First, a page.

Camino: Heavy on performance, light on community

Mozilla's Camino falls short of beating Firefox in anything but speed, largely due to the size of Firefox's community.

If you're a Mac user with a need for speed, you'll struggle to find a better browser than Mozilla's Camino. Apple's Safari will win a drag race, but it lacks the customizability that comes with an open-source browser like Camino. Unfortunately, both Safariand Camino fall incredibly short against Firefox because both are heavy on speed and light on community.

For those who want a highly optimized, lightning fast browsing experience on the Mac, you can't do much better than Camino, as TechCrunch writes. But most of us want more than that. We want Adblock Plus to filter out ads from our browsing experience. We want Bitly Preview to be able to launch and track tweets from the browser. And more.

Sure, you can "PimpMyCamino," but you won't get nearly the level of detailing that comes with Firefox's impressive community. It's not hard, technically, to migrate from Firefox to Camino, but in the move you're going to end up losing most of the add-ons that make Firefox so powerful.

Camino has ad-blocking functionality built into the browser, and you can find an array of themes to dress it up. But really, the primary reason to use Camino is if you want raw speed. But if that's all you want, Safari is likely a better choice, given the somewhat limited customizations and add-ons available for Camino. Or Google Chrome, which hasn't fully launched on the Mac yet but promises a big speed boost once it does.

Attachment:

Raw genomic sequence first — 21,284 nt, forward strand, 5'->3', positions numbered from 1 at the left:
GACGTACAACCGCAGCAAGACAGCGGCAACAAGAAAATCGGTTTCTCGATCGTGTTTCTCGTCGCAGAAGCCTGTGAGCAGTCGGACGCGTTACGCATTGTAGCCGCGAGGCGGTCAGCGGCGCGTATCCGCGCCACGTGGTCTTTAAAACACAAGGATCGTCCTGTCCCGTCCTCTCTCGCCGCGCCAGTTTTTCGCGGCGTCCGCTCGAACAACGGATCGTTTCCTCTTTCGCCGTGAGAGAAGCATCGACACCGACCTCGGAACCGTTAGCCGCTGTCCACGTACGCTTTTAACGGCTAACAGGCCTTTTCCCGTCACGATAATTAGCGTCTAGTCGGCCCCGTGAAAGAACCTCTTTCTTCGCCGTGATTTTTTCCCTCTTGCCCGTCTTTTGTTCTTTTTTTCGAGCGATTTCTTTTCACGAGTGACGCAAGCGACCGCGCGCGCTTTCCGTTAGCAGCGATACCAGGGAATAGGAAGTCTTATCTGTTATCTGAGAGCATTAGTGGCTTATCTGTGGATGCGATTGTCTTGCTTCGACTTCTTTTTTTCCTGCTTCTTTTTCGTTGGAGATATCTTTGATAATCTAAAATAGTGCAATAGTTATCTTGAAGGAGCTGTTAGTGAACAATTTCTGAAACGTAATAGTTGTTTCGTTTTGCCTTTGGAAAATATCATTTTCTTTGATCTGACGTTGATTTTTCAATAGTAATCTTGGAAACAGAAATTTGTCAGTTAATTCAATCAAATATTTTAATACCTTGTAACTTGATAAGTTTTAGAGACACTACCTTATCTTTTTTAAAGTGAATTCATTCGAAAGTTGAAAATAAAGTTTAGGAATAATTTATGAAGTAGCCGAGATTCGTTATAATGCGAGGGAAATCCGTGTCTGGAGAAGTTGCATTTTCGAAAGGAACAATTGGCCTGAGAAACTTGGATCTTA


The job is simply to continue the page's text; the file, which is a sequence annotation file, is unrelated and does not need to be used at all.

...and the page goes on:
Browsing is about more than speed. Firefox delivers a global community with a diverse array of needs and solutions, which is why it remains my preferred browser, even as Camino sprints by, unadorned.

Featured Video
This content is rated TV-MA, and is for viewers 18 years or older. Are you of age?
Sorry, you are not old enough to view this content.

Details about Apple's 'spaceship' campus from the drone pilot who flies over it

MyithZ has one of the most popular aerial photography channels on YouTube. With the exception of revealing his identity, he is an open book as he shares with CNET's Brian Tong the drone hardware he uses to capture flyover shots of the construction of Apple's new campus, which looks remarkably like an alien craft.

by Brian Tong